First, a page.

Your browser is no longer supported

For the best possible experience using our website we recommend you upgrade to the newest version of your browser.

Your browser appears to have cookies disabled. For the best experience of Construction News, please enable cookies in your browser.

Welcome to the Construction News site. As we have relaunched, you will have to sign in once now and agree for us to use cookies, so you won't need to log in each time you visit our site.
Learn more

We'll pay for repairs, says Hilti

SMALL PLANT & TOOLS

Hilti has launched a two-year, no-quibble guarantee on its tools, hoping to convince the cautious British customer that, while they might have to pay a little bit more for Hilti's products, they will save money in the long run. Andrew Gaved gets his calculator out

TOOL giant Hilti is no stranger to stirring up the waters of the UK power tool industry. Its enthusiastic calls for independent testing of vibration of tools, rather than relying on manufacturers' data, have caused apoplexy among some rivals.

The tool manufacturing sector's scepticism is understandable. The concept of independent testing, commonplace in the automotive industry, is virtually unheard of in the more conservative world of construction.

But Hilti's latest campaign looks set to really send its rivals into a flat spin, since it delves into a subject regarded as something of a dark art among retailers of all hues ? from tools to washing machines ? and which is shrouded in mystery as far as many customers are concerned: the warranty.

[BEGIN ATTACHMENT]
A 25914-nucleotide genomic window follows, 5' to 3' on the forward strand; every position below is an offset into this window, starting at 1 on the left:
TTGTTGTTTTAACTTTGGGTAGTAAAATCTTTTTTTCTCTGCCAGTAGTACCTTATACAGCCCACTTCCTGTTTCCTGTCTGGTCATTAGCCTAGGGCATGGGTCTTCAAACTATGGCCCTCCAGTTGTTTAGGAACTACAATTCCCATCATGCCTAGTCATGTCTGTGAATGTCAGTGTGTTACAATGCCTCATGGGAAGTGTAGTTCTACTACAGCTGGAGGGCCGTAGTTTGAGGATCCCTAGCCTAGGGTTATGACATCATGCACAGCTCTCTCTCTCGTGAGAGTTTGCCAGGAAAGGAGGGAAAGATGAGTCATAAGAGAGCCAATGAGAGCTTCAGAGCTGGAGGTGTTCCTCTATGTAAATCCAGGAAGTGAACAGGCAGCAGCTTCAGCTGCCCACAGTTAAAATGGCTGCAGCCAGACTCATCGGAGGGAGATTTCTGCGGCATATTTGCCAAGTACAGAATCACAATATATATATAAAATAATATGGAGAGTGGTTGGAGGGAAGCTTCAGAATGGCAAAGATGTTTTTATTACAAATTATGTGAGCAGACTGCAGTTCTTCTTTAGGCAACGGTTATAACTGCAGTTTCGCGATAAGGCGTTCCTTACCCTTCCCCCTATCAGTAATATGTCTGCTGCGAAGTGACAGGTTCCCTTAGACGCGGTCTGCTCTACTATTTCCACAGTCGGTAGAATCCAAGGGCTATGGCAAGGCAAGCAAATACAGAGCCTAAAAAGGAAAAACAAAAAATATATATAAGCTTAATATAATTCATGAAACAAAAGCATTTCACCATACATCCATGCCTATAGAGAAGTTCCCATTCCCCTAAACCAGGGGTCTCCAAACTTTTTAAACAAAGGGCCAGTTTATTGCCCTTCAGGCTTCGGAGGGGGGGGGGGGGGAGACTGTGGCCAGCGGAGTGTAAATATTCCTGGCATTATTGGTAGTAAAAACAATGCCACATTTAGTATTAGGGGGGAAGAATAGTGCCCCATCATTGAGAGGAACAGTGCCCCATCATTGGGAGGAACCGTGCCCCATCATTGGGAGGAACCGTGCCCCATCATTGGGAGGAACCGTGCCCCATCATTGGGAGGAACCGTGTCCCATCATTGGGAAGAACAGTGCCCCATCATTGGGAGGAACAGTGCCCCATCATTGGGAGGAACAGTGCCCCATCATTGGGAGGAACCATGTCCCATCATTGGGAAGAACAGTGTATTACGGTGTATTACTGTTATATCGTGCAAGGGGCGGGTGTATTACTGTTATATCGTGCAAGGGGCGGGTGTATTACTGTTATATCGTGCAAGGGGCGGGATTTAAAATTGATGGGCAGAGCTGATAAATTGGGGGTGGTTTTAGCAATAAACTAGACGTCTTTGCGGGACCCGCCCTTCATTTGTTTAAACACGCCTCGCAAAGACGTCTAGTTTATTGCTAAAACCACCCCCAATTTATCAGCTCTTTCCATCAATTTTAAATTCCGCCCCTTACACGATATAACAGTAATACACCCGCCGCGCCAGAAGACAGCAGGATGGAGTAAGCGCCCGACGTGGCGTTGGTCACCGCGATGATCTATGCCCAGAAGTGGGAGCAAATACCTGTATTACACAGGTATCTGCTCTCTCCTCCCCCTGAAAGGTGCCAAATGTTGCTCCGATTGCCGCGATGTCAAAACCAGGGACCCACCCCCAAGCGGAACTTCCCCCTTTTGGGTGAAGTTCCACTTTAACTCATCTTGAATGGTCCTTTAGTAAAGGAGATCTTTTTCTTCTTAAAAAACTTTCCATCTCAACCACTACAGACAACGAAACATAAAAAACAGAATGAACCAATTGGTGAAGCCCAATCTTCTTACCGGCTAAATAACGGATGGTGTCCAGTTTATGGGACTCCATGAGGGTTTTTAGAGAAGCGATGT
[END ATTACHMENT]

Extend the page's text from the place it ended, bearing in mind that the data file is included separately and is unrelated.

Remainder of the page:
Rather than mess around with a tide of condit ions, small print and exclusion clauses, Hilti is offering a two-year, no-cost, no-quibble guarantee on its most popular tools. The offer includes wear and tear and free maintenance if service intervals are reached ? a package it believes no other manufacturer offers nor will even contemplate.

It is also offering capped costs of servicing for wear and tear repairs and a manufacturer's warranty on faulty parts for the lifetime of the tool.

Hilti has decided that one of the key strengths of its tools is their 'whole life cost' ? a concept more commonly used in relation to bigger equipment.

It is banking on the fact that, despite being more costly to buy outright than rivals' tools, the quality of its components and design, coupled with bet ter product ivity, will make them more economical to own over the life of the tool.

But British customers are often unwilling to stump up the 30-50 per cent cash premium for a Hilti tool, so to encourage new users to take the plunge the firm has elected to take away all their repair costs for the first two years.

The controversial part is that Hilti reckons that, while other manufacturers all have warranties in place, they all ? without exception ? result in the user paying somewhere along the line.

The firm estimates that a whopping £65 million a year is spent on repair and service, often by users who assume they are covered by the warranty. This figure has been arrived at by taking Hilti's maintenance costs and factoring up the total from its own market share.